He applied the “Page 99 Test” to his new book, The Nicest Kids in Town: American Bandstand, Rock 'n' Roll, and the Struggle for Civil Rights in 1950s Philadelphia, and reported the following:
I love the Page 99 Test for The Nicest Kids in Town because it highlights an important part of the book that I fear most readers and reviewers will overlook. The “struggle for civil rights” mentioned in the subtitle is not just a struggle over the segregation on American Bandstand, it is also about the fights over housing discrimination and, as noted on page 99, school segregation. The epigraph for the third chapter, “The de Facto Dilemma: Fighting Segregation in Philadelphia Public Schools,” is a quote from Allen Wetter, Superintendent of Philadelphia Schools, that reappears on page 99: “What has been called by certain groups ‘de facto segregation’ in some schools has not been the result of policy by The Board of Public Education. [T]he record of the progress of the Philadelphia Public Schools in the integration movement is among the best, if not the best of those of the great cities of the Nation.” When the Philadelphia School Board published Wetter’s “For Every Child: The Story of Integration in the Philadelphia Public Schools” in 1960, it was the latest and most public rejoinder to the civil rights advocates who criticized the board for failing to address school segregation through the 1950s. While everyone in Philadelphia could see that public schools were becoming more racial segregated, the school board refused to back down from the de facto rationale that school segregation was the result of private housing decisions for which the board had no power or responsibility.

Page 99 also mentions Jewish civil rights leader Maurice Fagan and black educational activist Floyd Logan who, along with black deejay and civil rights activist Georgie Woods, worked to make civil rights a front page issue in Philadelphia.

This fight over school segregation in crucial to my analysis of American Bandstand, because the show influenced and was influenced by racial discrimination and civil rights activism in the city’s neighborhoods and schools. Like American Bandstand’s producers, the Philadelphia school board opposed meaningful integration while claiming to hold color-blind, non discriminatory policies. And like Allen Wetter, American Bandstand’s host Dick Clark later claimed that “in 1957, we were charting new territory” by integrating American Bandstand (189). By looking at schools and television together, then, The Nicest Kids in Town highlights how difficult it was to uproot de facto segregation and how difficult it remains for some people to acknowledge this history.
Learn more about the book and author at The Nicest Kids in Town website.

--Marshal Zeringue

Thursday, March 15, 2012

Catherine Hakim's "Erotic Capital"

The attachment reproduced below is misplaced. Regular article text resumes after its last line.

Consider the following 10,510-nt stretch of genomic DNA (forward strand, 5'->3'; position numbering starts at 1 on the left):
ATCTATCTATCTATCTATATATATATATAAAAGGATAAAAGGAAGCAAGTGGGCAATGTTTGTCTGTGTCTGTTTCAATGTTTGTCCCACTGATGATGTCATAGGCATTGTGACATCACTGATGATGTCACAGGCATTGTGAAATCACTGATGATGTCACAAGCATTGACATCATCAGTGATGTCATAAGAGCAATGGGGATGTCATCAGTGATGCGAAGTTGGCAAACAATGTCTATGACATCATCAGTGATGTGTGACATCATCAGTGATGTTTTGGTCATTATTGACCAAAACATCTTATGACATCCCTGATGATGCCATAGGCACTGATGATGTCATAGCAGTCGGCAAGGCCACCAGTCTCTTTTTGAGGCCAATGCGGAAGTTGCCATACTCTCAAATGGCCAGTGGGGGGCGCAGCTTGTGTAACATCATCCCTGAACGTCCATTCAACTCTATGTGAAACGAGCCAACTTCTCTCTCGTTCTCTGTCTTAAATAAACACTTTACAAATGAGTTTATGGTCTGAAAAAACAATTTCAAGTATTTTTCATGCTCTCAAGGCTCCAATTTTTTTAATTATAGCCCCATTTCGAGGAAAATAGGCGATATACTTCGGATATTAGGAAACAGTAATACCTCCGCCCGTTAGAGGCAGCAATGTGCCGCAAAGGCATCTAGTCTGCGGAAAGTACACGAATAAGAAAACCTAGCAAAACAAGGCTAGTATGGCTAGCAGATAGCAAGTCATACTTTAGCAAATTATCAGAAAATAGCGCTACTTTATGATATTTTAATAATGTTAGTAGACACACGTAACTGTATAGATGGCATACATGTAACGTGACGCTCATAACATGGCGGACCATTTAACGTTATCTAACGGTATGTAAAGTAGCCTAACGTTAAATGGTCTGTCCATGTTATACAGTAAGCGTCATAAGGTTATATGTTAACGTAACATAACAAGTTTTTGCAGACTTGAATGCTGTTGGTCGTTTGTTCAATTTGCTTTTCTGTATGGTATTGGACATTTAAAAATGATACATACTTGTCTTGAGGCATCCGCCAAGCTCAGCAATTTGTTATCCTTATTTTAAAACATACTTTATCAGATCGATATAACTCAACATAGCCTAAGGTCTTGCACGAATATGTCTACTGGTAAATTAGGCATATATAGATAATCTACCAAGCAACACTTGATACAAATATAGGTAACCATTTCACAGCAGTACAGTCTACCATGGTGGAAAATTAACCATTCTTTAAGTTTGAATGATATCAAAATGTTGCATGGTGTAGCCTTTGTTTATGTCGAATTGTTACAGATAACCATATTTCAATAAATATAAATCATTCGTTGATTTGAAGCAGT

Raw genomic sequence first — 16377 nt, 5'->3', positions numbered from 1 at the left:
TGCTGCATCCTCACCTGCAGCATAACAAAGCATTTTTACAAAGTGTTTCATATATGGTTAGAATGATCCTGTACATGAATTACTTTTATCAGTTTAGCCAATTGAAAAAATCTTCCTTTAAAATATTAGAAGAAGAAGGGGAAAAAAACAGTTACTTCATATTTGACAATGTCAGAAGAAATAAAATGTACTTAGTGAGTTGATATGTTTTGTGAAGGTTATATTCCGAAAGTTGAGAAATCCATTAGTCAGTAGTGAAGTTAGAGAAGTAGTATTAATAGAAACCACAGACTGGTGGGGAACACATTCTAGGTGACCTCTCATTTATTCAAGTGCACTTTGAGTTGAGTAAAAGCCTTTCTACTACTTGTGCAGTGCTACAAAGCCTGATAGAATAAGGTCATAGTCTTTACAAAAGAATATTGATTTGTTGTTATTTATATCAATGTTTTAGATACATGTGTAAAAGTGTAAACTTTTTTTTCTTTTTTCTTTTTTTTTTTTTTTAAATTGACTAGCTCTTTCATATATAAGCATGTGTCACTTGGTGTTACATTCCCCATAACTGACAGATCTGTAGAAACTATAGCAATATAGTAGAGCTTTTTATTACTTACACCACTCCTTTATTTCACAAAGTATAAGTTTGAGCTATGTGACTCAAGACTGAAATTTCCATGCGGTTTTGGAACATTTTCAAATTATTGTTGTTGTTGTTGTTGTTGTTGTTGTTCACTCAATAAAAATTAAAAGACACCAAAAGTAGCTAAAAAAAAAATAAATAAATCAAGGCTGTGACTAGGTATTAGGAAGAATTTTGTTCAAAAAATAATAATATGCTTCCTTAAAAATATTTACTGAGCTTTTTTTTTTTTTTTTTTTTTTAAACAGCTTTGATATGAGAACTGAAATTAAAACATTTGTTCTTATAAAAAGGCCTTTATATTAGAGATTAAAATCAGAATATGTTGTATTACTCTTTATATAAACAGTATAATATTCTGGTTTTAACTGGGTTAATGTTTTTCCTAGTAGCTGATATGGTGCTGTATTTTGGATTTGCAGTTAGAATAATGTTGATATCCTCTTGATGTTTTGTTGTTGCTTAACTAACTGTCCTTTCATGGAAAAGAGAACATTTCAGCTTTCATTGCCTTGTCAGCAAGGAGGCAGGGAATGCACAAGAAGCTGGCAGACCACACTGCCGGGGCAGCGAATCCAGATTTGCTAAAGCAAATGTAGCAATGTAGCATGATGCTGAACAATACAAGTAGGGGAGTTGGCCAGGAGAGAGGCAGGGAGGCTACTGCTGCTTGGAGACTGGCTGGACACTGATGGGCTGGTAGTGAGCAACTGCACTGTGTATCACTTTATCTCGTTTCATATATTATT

Catherine Hakim is a social scientist and a Senior Research Fellow in the Centre for Policy Studies, London. Her publications include over 100 papers published in British, European and American refereed academic journals and edited collections, four textbooks, and over a dozen books and monographs on the labour market, changing patterns of employment and working time, women’s employment and women’s position in society, occupational segregation and the pay gap, self-employment and small firms, social engineering, models of the family, work orientations and lifestyle preferences, changing social attitudes, voluntary childlessness, social and family policy, research design, social statistics and cross-national comparative research in all these fields.

She applied the “Page 99 Test” to her latest book, Erotic Capital: The Power of Attraction in the Boardroom and the Bedroom, and reported the following:
For too long, the western world has allowed itself to be blinkered by the Puritan perspective that treats beauty, appearance, and style as superficial externalities of no real consequence. Yet they are hugely important, especially today, and affect people’s responses to you on a daily basis, however subconsciously.

Page 99 of my book describes a unique experiment carried out in America with convicts. This showed that improving someone’s appearance (through cosmetic surgery) had a powerful positive impact on their chances of rehabilitation, employment, and not reoffending, a much stronger impact than the social and vocational counselling that is usually offered.

More generally, Erotic Capital shows that social and physical attractiveness are intertwined, and affect all our social relationships. If you understand erotic capital, and the power it gives in all social situations, you will be more successful at work, in friendships, and in the invisible negotiations of private relationships.

In the 21st century, educational qualifications are not the only route to success in life. Appearance and attractiveness in style and manner have now become equally important.